Female nectin-1+/+ and nectin-1-/- mice were intravaginally infected on day 0 and swabbed every three days until day 21 post infection (pi). Chlamydial titer assays were performed to enumerate average inclusion forming units (IFU) per group. To ensure that we were not using an inoculum so high as to overcome any effect the absence of nectin-1 may have on infection, we initially infected mice using a low inoculum of 1 x 103 IFU/mouse. The nectin-1-/- mice shed significantly fewer IFU compared to nectin-1+/+ mice on days 3, 6, 9, 12, 15 and 18 pi (Fig 1B). We then increased the inoculum to 1 x 106 IFU C. muridarum to determine whether the reduction in chlamydial shedding could be overcome by increasing the amount of incoming chlamydiae. Interestingly, the nectin-1-/- mice exhibited significantly reduced shedding on days 3, 6, 9, and 15 (Fig 1C) when infected with the higher inoculum. These data demonstrate that host nectin-1 is required for efficient chlamydial infection in the female mouse genital tract at both low (103 IFU) and high (106 IFU) inocula.
Fewer chlamydial inclusions are detected in nectin-1-/- mouse cervical tissue
Because the reduction in chlamydial shedding in the nectin-1-/- mice was so dramatic, we sought to further confirm our observations. First, PCR was performed using DNA and RNA extracted from swab samples at day 3 pi to quantify chlamydial genomes and chlamydial pre-16s rRNA as previously described . Chlamydial genome quantity was significantly reduced in the nectin-1-/- group compared to the nectin-1+/+ group (Fig 2A), confirming the previous vaginal shedding data. Additionally, no difference was observed in chlamydial pre-16s rRNA accumulation in the presence or absence of nectin-1 (Fig 2B). Representative chlamydial 16s DNA, chlamydial pre-16s RNA, and host β-actin PCR bands from one nectin-1+/+ and one nectin-1-/- mouse are shown in Fig 2C. These data suggest that the small amount of detectable chlamydial DNA in nectin-1-/- mice is from viable organisms and not from either dead organisms or leftover inoculum.
A) Day 3 pi PCR semi-quantification of chlamydial genomes using 16s DNA normalized to host β-actin. Each group n = 4 and data are representative of 2 independent experiments. B) Day 3 pi PCR semi-quantification of chlamydial viability determined by amplification of chlamydial 16s rRNA normalized to chlamydial 16s DNA and host β-actin. A single data set was analyzed and n = 4 per group. Panels A and B are reported as average integrated intensity +/-SEM. Differences between groups were determined with the unpaired Student’s t-test with p<0.05 considered significant, as indicated by an asterisk (*). Non-significant comparisons are designated NS. C) Representative gel electrophoresis of chlamydial 16s DNA, chlamydial pre-16s RNA, and host β-actin PCR bands from one nectin-1+/+ and one nectin-1-/- female mouse.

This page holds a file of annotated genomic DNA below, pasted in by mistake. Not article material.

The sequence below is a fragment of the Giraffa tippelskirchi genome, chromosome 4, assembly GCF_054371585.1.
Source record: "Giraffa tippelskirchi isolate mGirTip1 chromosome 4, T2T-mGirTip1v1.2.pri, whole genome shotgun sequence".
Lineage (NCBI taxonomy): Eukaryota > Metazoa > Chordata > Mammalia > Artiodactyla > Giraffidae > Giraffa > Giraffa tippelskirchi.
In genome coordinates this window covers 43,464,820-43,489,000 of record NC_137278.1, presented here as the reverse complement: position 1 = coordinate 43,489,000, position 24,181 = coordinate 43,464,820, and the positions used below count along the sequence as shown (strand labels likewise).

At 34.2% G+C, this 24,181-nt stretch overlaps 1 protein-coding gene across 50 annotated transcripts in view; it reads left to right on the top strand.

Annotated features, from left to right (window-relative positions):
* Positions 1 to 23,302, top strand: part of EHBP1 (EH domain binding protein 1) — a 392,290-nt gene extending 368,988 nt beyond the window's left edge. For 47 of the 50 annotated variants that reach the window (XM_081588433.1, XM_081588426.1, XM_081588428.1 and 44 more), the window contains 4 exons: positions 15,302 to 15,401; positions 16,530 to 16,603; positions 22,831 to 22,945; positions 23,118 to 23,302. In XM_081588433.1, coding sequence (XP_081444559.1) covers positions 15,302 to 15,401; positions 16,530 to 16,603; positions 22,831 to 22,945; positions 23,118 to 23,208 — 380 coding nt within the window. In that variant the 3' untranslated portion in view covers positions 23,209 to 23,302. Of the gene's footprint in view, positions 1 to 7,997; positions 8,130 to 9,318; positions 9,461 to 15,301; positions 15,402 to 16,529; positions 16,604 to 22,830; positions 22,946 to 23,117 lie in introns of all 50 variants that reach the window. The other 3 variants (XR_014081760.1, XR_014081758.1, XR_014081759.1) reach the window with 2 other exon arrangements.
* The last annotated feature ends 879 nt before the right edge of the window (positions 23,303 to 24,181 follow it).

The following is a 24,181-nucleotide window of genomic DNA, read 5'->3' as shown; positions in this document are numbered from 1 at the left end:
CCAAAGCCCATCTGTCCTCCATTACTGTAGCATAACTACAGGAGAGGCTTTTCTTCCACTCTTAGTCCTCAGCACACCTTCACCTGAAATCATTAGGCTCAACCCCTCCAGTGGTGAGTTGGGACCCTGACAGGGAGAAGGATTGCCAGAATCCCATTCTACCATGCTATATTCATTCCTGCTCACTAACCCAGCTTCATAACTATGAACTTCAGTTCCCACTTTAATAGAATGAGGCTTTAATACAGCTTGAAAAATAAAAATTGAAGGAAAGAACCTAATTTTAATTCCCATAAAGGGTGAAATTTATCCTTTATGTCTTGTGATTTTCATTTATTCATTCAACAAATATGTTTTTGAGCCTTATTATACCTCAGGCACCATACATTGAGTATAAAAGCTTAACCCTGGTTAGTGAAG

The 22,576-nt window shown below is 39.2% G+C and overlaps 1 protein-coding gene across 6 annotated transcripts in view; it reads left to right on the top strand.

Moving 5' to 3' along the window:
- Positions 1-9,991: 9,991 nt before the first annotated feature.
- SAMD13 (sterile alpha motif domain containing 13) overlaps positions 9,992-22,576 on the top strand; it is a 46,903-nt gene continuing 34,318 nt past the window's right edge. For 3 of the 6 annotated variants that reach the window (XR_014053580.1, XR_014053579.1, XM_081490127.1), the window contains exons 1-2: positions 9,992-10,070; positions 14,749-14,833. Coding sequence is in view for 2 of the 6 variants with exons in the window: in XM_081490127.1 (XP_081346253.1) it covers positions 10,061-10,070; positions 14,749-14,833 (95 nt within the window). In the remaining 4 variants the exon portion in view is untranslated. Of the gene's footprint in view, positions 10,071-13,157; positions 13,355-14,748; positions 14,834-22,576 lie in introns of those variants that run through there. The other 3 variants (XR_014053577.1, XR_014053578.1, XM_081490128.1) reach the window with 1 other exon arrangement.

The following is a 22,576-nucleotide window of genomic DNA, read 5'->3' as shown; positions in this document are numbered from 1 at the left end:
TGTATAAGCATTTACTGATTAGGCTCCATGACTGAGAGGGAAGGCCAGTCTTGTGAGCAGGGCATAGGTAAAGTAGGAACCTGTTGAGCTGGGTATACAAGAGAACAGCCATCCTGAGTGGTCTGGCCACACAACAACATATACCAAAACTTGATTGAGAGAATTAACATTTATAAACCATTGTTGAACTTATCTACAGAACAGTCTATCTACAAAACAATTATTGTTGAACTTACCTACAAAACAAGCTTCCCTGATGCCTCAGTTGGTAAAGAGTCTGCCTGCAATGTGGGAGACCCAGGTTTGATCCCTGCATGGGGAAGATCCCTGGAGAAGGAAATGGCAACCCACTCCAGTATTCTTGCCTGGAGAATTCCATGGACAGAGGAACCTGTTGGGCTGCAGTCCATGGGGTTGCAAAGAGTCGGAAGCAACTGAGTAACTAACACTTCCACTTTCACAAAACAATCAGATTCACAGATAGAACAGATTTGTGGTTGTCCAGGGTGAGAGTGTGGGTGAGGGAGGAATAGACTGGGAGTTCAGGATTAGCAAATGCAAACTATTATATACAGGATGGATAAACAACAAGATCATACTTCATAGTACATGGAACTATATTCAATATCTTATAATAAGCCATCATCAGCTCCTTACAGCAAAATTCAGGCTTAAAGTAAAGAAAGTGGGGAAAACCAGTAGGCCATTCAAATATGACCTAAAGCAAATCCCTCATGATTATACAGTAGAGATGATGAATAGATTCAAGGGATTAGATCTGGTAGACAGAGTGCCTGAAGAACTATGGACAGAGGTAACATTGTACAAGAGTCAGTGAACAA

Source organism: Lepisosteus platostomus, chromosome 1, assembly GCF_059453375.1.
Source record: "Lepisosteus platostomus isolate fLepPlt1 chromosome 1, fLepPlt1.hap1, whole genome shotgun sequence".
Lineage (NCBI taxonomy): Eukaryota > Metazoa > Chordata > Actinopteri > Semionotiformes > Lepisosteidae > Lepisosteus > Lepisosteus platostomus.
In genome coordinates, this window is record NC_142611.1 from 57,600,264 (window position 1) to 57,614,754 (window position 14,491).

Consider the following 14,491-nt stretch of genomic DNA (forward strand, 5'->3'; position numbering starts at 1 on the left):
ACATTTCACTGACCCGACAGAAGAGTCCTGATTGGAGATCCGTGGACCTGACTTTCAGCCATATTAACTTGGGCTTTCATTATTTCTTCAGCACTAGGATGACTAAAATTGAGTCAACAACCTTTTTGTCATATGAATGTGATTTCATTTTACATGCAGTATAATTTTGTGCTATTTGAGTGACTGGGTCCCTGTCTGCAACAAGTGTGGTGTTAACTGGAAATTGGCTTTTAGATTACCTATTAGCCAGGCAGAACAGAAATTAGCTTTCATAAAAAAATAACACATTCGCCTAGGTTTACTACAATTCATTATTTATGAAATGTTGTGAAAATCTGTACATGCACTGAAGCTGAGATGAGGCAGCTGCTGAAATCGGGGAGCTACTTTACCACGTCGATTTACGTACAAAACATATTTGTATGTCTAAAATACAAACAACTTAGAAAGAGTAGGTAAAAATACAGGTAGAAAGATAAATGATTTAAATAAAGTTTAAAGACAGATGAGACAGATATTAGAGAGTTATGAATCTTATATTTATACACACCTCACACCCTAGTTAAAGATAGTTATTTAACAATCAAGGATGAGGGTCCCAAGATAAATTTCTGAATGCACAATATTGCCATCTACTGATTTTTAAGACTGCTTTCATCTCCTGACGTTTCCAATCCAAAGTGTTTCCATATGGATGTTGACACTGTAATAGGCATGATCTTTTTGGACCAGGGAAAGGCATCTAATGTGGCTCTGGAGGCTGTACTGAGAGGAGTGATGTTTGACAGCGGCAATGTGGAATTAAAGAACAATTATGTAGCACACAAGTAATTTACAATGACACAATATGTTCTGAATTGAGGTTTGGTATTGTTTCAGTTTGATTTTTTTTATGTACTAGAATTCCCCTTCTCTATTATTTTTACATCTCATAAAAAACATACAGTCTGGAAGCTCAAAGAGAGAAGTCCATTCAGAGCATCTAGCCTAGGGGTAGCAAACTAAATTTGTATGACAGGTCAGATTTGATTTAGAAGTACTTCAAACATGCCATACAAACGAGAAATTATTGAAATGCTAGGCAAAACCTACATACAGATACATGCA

We further sought to confirm that the chlamydiae were able to infect the cervical tissue. Female mice were infected with 1 x 106 IFU C. muridarum on day 0 and swabbed on day 3 and 6 pi to confirm the reduction in chlamydial shedding described in Fig 1C. As previously observed, shedding was significantly lower in nectin-1-/- animals compared to nectin-1+/+ animals as previously observed (840 IFU versus 2.1 x 104 IFU at day 6pi; p<0.05). Mouse genital tracts from each group were removed after swabbing at day 6 pi and tissue sections immunohistochemically stained with a C. trachomatis antibody. In each group, inclusions were found only in the outermost epithelial layer and not in the deeper layers of the tissue. In the nectin-1+/+ animals, inclusions were not evenly dispersed along this epithelial layer, but appeared in small aggregates (Fig 3 upper panels). Locating inclusions in the nectin-1-/- mice was challenging, as these aggregates were not observed. In many tissue sections from nection-1-/- mice, no inclusions were observed. In sections from these animals that did stain for Chlamydia, typically only one inclusion was observed per mouse; however, one mouse had several observable inclusions (Fig 3 lower panels). Though we were unable to quantify the difference in inclusions observed in the cervical tissue between the nectin-1-/- and nectin-1+/+ animals, far fewer inclusions were observed in the nectin-1-/- group compared to the nectin-1+/+ group (Fig 3). These data indicate that C. muridarum can infect and form inclusions in the cervical epithelium of nectin-1-/- mice, but to a lesser degree than observed in nectin-1+/+ animals. Overall, these data are consistent with the reduction in chlamydial shedding observed in Fig 1 and further suggest that there are fewer chlamydial inclusions in the cervical tissue of nectin-1-/- mice.